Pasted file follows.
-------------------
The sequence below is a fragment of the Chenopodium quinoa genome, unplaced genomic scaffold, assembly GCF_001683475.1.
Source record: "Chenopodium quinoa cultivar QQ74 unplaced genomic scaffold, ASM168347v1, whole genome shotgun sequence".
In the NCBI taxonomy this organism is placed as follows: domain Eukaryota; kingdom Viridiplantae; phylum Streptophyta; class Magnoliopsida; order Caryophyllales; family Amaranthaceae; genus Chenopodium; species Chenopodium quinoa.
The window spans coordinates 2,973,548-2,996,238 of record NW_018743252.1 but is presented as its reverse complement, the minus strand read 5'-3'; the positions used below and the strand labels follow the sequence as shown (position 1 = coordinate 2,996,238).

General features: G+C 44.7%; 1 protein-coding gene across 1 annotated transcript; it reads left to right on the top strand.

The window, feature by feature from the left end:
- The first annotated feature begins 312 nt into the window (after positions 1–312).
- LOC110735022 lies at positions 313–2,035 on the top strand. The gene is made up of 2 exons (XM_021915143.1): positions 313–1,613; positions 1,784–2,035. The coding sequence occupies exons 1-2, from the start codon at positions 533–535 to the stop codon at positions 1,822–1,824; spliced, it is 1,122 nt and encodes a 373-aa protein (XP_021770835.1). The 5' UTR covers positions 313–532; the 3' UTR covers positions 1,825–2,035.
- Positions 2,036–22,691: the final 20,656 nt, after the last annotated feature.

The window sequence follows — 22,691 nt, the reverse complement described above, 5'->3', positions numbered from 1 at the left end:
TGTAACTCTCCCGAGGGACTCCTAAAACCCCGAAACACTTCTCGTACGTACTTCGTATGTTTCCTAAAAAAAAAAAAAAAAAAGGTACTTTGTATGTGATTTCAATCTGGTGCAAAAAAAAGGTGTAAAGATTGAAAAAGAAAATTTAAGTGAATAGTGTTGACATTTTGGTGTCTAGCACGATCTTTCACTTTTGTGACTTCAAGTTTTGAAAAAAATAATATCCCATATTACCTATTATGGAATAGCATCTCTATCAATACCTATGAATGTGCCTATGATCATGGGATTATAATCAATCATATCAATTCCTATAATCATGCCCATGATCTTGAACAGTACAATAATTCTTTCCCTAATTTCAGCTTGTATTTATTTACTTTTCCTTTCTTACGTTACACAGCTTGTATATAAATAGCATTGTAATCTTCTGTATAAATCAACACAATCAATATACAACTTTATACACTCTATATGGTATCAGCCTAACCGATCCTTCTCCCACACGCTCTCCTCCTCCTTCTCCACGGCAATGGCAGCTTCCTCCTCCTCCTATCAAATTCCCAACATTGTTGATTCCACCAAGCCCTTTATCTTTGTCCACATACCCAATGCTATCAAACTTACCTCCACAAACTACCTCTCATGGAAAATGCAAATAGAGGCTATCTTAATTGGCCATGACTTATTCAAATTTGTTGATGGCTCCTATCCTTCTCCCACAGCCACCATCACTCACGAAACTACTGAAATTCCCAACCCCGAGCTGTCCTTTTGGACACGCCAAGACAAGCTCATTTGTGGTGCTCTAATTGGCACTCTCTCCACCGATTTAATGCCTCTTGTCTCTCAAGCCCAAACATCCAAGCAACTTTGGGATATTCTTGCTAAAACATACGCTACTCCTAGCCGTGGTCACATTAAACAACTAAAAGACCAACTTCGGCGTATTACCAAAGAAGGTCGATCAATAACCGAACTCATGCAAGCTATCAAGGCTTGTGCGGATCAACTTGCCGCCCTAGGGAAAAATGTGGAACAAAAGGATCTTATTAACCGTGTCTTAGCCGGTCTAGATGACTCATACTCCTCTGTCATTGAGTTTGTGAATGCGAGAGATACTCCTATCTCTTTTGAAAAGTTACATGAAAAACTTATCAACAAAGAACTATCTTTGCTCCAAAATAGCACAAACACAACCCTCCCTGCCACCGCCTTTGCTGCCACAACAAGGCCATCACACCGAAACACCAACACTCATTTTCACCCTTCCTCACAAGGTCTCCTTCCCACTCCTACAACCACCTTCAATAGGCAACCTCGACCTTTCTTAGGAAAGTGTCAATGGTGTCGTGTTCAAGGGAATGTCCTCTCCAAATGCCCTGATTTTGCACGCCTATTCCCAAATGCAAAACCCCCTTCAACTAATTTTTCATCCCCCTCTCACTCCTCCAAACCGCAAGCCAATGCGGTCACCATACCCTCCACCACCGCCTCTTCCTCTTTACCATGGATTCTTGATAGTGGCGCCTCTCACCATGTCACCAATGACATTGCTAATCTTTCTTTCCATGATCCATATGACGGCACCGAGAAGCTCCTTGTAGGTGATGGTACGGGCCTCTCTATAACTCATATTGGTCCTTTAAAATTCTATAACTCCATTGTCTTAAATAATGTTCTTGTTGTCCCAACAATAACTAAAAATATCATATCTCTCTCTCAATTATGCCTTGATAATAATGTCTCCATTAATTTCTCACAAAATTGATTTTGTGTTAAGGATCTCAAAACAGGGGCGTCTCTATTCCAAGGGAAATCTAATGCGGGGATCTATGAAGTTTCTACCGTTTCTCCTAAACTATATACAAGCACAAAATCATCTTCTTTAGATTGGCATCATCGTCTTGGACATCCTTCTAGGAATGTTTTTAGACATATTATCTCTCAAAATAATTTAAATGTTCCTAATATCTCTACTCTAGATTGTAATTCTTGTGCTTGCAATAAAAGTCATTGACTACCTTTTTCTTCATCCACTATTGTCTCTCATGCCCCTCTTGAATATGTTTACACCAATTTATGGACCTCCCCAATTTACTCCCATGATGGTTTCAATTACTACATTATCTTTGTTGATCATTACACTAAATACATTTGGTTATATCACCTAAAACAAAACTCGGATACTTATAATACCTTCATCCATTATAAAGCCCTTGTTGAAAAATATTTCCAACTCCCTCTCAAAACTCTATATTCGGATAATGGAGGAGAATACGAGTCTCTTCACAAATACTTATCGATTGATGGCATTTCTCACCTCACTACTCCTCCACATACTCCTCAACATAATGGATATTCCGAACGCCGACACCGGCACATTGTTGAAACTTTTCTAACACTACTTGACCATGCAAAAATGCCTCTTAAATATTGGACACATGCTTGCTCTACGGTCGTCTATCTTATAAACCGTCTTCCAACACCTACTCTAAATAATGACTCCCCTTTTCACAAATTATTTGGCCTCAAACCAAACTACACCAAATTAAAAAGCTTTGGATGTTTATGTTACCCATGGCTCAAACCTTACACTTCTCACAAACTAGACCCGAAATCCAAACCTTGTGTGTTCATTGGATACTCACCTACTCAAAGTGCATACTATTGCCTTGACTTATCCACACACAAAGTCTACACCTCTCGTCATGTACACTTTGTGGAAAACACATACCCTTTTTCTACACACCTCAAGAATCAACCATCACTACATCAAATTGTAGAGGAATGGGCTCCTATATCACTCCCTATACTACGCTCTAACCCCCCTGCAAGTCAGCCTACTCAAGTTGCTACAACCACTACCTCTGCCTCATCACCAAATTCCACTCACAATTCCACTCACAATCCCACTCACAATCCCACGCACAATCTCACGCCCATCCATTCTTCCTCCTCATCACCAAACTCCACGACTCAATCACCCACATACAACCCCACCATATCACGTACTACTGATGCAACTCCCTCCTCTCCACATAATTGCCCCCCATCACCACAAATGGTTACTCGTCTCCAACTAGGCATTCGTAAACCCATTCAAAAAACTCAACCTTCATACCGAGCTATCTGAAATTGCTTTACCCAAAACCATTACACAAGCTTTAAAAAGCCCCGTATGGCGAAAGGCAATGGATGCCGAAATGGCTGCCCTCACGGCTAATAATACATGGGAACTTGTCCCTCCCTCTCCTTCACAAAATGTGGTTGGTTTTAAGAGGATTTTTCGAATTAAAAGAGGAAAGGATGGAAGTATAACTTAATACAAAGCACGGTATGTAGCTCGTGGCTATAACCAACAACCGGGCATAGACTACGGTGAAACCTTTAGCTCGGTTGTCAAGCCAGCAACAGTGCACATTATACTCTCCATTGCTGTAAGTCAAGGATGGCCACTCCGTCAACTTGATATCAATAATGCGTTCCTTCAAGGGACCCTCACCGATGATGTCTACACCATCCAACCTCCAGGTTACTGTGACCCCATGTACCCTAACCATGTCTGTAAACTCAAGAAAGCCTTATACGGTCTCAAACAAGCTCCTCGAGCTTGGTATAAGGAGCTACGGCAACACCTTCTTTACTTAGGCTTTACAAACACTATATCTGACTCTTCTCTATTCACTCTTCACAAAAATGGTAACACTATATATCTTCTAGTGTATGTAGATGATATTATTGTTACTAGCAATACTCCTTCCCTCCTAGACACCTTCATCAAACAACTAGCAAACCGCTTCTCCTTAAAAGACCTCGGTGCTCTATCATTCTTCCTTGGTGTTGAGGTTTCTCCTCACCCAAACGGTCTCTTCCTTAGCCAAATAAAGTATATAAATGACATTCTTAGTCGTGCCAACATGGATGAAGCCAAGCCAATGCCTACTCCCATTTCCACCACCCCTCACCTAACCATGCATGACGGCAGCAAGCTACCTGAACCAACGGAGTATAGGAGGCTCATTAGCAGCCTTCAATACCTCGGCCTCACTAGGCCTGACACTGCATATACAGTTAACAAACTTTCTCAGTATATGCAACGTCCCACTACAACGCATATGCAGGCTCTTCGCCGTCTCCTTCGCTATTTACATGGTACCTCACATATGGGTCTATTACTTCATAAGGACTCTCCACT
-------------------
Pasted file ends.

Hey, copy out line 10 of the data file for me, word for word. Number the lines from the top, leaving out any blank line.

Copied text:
The window sequence follows — 22,691 nt, the reverse complement described above, 5'->3', positions numbered from 1 at the left end: